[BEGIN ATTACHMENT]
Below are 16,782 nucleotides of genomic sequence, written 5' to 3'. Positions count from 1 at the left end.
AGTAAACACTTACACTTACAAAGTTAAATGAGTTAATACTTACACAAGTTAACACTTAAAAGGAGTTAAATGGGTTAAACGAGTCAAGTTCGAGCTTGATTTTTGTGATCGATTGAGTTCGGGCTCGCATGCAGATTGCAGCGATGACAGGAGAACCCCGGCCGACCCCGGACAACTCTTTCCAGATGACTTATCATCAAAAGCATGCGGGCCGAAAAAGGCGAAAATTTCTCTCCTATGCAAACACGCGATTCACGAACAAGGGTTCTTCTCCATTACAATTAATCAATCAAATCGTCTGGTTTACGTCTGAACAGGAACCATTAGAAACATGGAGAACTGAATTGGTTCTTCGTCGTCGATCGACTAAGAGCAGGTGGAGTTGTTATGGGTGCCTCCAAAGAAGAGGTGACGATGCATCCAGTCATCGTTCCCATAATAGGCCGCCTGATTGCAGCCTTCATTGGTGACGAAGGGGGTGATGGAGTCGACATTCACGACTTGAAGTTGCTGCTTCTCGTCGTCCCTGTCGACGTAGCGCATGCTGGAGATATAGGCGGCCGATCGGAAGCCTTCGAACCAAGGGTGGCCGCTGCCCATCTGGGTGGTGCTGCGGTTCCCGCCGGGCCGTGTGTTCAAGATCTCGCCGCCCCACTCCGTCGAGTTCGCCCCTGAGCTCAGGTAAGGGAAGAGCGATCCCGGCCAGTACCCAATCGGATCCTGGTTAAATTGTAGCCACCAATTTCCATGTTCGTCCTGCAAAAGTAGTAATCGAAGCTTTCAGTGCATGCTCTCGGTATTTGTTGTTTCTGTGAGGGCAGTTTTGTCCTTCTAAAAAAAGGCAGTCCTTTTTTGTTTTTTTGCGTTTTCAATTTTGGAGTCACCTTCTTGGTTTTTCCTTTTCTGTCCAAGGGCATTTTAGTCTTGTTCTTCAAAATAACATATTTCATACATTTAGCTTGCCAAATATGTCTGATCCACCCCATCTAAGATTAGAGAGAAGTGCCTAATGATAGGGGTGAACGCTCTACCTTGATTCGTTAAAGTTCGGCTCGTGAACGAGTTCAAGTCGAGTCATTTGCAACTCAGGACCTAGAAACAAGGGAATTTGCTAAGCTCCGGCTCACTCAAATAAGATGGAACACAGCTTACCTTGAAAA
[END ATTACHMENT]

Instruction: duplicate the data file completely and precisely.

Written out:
Below are 16,782 nucleotides of genomic sequence, written 5' to 3'. Positions count from 1 at the left end.
AGTAAACACTTACACTTACAAAGTTAAATGAGTTAATACTTACACAAGTTAACACTTAAAAGGAGTTAAATGGGTTAAACGAGTCAAGTTCGAGCTTGATTTTTGTGATCGATTGAGTTCGGGCTCGCATGCAGATTGCAGCGATGACAGGAGAACCCCGGCCGACCCCGGACAACTCTTTCCAGATGACTTATCATCAAAAGCATGCGGGCCGAAAAAGGCGAAAATTTCTCTCCTATGCAAACACGCGATTCACGAACAAGGGTTCTTCTCCATTACAATTAATCAATCAAATCGTCTGGTTTACGTCTGAACAGGAACCATTAGAAACATGGAGAACTGAATTGGTTCTTCGTCGTCGATCGACTAAGAGCAGGTGGAGTTGTTATGGGTGCCTCCAAAGAAGAGGTGACGATGCATCCAGTCATCGTTCCCATAATAGGCCGCCTGATTGCAGCCTTCATTGGTGACGAAGGGGGTGATGGAGTCGACATTCACGACTTGAAGTTGCTGCTTCTCGTCGTCCCTGTCGACGTAGCGCATGCTGGAGATATAGGCGGCCGATCGGAAGCCTTCGAACCAAGGGTGGCCGCTGCCCATCTGGGTGGTGCTGCGGTTCCCGCCGGGCCGTGTGTTCAAGATCTCGCCGCCCCACTCCGTCGAGTTCGCCCCTGAGCTCAGGTAAGGGAAGAGCGATCCCGGCCAGTACCCAATCGGATCCTGGTTAAATTGTAGCCACCAATTTCCATGTTCGTCCTGCAAAAGTAGTAATCGAAGCTTTCAGTGCATGCTCTCGGTATTTGTTGTTTCTGTGAGGGCAGTTTTGTCCTTCTAAAAAAAGGCAGTCCTTTTTTGTTTTTTTGCGTTTTCAATTTTGGAGTCACCTTCTTGGTTTTTCCTTTTCTGTCCAAGGGCATTTTAGTCTTGTTCTTCAAAATAACATATTTCATACATTTAGCTTGCCAAATATGTCTGATCCACCCCATCTAAGATTAGAGAGAAGTGCCTAATGATAGGGGTGAACGCTCTACCTTGATTCGTTAAAGTTCGGCTCGTGAACGAGTTCAAGTCGAGTCATTTGCAACTCAGGACCTAGAAACAAGGGAATTTGCTAAGCTCCGGCTCACTCAAATAAGATGGAACACAGCTTACCTTGAAAA